Chair's Review - Dr John Keniry: Over the past year, the world economic environment has remained somewhat unstable. This uncertain outlook, coupled with continued strength of the Australian dollar for most of the year, has continued to put downward pressure on wool prices which, for superfine and ultrafine wools, are now at quite marginal levels of profitability. On the other hand, export demand for lamb and mutton increased year on year and prices responded accordingly.
Chair's Review - Dr John Keniry: Over the past year, the world economic environment has been somewhat uncertain. This uncertain outlook, coupled with continued strength of the Australian dollar, has reflected into the sheep industry with softer prices for wool, lamb and mutton. However, with the exception of super and ultra-fine wool segments, returns to producers have remained reasonable. We have made good progress in all four research programs in the past year, as will be apparent from the detailed information presented in the body of this report.
Chair's Review - Dr John Keniry: Welcome to the fourth Annual Report of the Sheep CRC. Compared with earlier years of the Sheep CRC, fiscal 2011 has seen a generally favourable economic environment and outlook for the Australian sheep industry. The long term decline in Australian Merino sheep numbers, and the associated decline in wool supply, was reflected in improved market prices for wool in fiscal 2011. The Eastern Market Indicator closed the year at 1409 cents per kilogram clean, compared with 898 cents per kilogram clean at the same time in fiscal 2010. Improved wool prices, together with a continuation of buoyant lamb and mutton markets, and a return to more normal seasonal conditions throughout Australia, have seen renewed confidence among sheep producers.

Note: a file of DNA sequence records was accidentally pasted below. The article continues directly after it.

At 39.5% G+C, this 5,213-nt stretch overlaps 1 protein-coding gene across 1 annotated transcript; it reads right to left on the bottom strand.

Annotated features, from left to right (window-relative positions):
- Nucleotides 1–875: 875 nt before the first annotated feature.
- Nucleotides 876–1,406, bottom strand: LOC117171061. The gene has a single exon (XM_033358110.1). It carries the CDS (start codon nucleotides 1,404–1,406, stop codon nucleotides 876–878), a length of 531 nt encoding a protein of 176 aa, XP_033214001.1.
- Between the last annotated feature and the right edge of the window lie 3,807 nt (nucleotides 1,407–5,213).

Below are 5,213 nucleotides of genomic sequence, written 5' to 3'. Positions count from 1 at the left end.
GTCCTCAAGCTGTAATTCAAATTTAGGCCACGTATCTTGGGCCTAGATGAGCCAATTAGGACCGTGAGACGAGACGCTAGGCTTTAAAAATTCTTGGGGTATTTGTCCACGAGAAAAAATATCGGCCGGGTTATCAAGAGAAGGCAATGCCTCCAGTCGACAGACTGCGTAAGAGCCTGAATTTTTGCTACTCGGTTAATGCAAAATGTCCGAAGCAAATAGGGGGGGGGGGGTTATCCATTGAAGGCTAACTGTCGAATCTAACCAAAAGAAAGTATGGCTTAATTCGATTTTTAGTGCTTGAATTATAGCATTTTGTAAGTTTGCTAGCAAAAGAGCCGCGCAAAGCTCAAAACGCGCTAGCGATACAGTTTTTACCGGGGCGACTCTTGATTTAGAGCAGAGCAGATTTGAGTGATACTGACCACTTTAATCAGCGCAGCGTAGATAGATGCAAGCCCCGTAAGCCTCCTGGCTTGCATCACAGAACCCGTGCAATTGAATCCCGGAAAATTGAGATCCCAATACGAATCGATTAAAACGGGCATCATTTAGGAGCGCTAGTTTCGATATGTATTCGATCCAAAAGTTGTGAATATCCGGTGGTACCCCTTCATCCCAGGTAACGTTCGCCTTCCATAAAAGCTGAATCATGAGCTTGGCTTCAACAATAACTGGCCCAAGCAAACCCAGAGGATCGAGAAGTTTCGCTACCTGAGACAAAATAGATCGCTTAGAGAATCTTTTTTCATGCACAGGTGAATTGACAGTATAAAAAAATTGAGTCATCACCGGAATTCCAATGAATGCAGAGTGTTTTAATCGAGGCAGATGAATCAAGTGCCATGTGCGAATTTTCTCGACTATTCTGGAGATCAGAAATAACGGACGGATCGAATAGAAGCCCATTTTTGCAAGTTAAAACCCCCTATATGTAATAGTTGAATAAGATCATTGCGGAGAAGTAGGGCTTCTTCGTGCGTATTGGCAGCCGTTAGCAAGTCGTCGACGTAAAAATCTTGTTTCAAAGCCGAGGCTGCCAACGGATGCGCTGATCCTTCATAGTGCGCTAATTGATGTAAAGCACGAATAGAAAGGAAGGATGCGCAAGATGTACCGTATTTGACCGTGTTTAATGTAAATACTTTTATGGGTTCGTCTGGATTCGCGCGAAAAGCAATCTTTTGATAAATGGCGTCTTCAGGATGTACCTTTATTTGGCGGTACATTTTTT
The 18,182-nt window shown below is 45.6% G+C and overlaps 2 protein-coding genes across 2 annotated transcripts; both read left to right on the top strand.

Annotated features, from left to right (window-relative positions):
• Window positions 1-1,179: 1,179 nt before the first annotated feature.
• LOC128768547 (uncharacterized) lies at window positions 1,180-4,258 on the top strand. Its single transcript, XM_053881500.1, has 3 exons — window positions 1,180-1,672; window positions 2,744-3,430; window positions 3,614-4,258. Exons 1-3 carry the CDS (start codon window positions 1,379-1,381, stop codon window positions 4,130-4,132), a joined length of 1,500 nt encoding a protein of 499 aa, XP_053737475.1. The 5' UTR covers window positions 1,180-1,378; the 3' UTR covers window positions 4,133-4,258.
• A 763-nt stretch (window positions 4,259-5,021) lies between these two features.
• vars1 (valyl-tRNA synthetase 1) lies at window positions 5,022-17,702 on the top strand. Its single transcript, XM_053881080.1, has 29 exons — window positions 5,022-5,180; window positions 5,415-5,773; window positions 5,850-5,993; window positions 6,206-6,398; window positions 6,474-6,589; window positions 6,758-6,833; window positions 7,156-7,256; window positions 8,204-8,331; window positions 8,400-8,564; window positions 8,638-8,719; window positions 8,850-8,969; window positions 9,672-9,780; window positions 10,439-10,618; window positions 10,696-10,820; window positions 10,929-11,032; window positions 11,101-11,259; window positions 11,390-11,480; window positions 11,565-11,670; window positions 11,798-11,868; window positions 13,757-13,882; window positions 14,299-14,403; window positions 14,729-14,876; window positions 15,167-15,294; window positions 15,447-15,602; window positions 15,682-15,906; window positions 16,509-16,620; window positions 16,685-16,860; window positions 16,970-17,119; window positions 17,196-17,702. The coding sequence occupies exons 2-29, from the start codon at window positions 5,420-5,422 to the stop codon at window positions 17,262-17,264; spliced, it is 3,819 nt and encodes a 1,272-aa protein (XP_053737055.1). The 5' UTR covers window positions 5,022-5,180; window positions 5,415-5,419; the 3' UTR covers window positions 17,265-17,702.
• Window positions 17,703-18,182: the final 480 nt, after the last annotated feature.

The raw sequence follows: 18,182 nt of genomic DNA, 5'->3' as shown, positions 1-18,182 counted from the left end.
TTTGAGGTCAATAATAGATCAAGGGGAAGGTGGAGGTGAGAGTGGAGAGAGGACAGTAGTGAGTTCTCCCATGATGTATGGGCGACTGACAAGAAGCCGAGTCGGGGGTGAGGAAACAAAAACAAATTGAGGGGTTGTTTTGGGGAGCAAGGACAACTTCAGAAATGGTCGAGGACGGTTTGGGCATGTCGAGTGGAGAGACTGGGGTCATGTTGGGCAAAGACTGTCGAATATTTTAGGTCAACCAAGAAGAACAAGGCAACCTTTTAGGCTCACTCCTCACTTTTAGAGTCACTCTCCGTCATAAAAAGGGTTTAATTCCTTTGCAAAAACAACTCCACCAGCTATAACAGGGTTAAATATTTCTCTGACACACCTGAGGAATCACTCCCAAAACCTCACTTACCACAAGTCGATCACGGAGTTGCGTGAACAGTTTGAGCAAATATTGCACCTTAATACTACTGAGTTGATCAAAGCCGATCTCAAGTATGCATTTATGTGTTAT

Chair's Review - Dr John Keniry: This is the third annual report of the Sheep CRC. Our work in the past year has been carried against a background of continued decline in sheep numbers as producers switch to cropping and others reduce their flock numbers in pursuit of buoyant prices for both lamb and mutton. Over the past six months many parts of Australia have experienced above-average rainfall, which has greatly increased producer confidence in their farming and pastoral businesses. It is to be hoped that improved seasonal conditions, together with continued buoyant prices, will encourage some re-building of the national ewe flock in order to meet market demand going forward.
Chair's Review - Dr John Keniry: Welcome to the 2nd Annual Report of the Sheep CRC. Our mandate is to "transform wool, meat and the sheep that produce them". Our research activities are conducted under four programs which cover sheep production, wool, meat and of course our core genetics program, that is centred around the Information Nucleus flocks. As we progressed through our second year of operation, it was particularly pleasing to see our management team bedded down, and our research programs as well as our Education Program develop some significant momentum. As described in detail with the body of the report, we believe we are making very good progress in all of our programs, and against our Commonwealth milestones.
Chair's Review - Dr John Keniry: Welcome to the first Annual Report of Sheep CRC Ltd (CRC for Sheep Industry Innovation), better known simply as “the Sheep CRC". The CRC got underway with effect from 1 July 2007 with a very clear mandate to undertake research, extension and training that would "transform wool, meat and the sheep that produce them". We followed on from the firm foundations established by our predecessor, The Australian Sheep Industry CRC, referred to in this report as CRC1. An important part of our first year's activity was to complete the unfinished work of CRC1 and to incorporate the further development and commercialisation activities of some of its research programs into those of the new CRC.
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